I would like to respond to D.M.'s letter about my Test For ESP, which (the letter) is probably in this same issue of OATH.
About the three categories: telepathy, clairvoyance and precognition are only seemingly distinguishable. It is essentially impossible to even IMAGINE an experiment that could isolate one from the other two abilities. A distinction that cannot be verified is meaningless, so the only true thing to do is to just speak of "ESP" and not nuance further. This is why me test is just called "Test For ESP".
The test is not multiple-choice because I feel multiple-choice tests for ESP are a mere play with chance and easily polluted by external factors. They do not measure anything. They are good at detecting effects that are not there. The "power" approach is the only one that might produce convincing evidence. Results from Zener card and similar tests were once considered "proof" of ESP, but do not convince anyone any more.
The number of items in my test is sufficient to make scores possible that rule out chance beyond doubt. The test does not aim for fine discrimination, but for the ultimate rock-hard proof that ESP exists. There will certainly be a norming report of some sort. In principal early 1999, after withdrawal of the test. On face value I would consider scores of 3 and higher significant. And "significant", in my book, means "having a chance lower than one in about six billion". Because that would be a literally "superhuman" result.
The test may not discriminate properly for people of average ability, who appear to exhibit psi abilities at a level that would not be registered on such a difficult test, you say? How does one exhibit such average psi abilities then?
Legality? I have indeed not studied parapsychology and do not hold a degree in it, but when I see what parapsychology has achieved since its beginning I can't say I regret this. My main credentials are that I lack the credulity and personal involvement that have spoiled parapsychological research in the past.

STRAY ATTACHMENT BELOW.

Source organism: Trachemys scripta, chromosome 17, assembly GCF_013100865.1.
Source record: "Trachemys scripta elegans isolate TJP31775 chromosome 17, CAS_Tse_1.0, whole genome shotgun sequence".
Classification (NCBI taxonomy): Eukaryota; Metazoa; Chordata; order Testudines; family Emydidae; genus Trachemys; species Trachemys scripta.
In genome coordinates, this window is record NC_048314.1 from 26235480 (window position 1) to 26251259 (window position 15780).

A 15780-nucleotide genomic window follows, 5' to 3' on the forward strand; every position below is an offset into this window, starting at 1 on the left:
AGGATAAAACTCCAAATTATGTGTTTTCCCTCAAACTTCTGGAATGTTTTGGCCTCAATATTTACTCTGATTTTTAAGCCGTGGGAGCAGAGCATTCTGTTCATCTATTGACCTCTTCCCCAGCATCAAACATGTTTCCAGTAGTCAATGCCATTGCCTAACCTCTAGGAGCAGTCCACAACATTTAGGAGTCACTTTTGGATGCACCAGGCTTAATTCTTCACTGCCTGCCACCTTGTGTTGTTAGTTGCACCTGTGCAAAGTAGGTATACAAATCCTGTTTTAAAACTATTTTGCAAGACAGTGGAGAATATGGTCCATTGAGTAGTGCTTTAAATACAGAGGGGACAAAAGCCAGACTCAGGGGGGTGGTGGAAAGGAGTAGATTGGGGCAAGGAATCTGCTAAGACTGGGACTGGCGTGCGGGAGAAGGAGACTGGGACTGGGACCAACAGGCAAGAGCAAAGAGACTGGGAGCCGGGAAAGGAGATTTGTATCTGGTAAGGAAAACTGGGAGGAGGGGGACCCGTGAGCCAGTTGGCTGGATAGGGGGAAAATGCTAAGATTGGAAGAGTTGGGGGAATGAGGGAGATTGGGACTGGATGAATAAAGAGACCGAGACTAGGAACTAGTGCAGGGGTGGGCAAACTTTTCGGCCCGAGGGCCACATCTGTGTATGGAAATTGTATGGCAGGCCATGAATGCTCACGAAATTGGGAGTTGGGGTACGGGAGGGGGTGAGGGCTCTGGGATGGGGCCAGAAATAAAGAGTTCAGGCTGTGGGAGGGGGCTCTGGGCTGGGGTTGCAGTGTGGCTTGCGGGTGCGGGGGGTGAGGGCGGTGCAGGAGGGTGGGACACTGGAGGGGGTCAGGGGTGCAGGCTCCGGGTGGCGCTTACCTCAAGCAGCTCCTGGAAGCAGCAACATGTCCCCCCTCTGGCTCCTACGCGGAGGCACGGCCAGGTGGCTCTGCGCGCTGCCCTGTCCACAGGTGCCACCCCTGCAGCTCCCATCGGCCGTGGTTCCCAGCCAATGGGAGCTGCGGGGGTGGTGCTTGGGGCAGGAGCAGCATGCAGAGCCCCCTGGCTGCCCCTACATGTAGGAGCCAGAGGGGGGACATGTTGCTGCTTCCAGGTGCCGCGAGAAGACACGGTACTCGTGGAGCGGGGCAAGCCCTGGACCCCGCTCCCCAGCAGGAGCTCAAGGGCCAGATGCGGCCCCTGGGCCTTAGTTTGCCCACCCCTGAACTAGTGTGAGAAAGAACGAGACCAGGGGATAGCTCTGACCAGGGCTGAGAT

A high-psi society? I hadn't thought of that yet, thanks for the idea. If an observant and law-fearing citizen would turn me in for "unlicensed practice of parapsychology" however, I would have to bow my head and lay down my work.
A few weeks ago I saw Uri Geller on TV, interviewed by Catrina Skepper on NBC. He performed EXACTLY THE SAME tricks as he did in the seventies. Hadn't even bothered to learn new ones. I put a spoon on my TV... nothing happened - just as 25 years ago. The only reason he gets away with this is that he is rich enough to sue everyone who says he's a fraud. I have in fact been thinking that my test would be THE opportunity for him to prove his abilities. I guess if he offered me a million I would be tempted to give him a perfect score report. I could finally buy a computer then to type my letters on.
Note as of 2006: This letter was actually one of the first typed on an old computer I had obtained late 1997, and this was visible because this journal was published by photocopying the submitted copy. I don't know if the joke was understood though.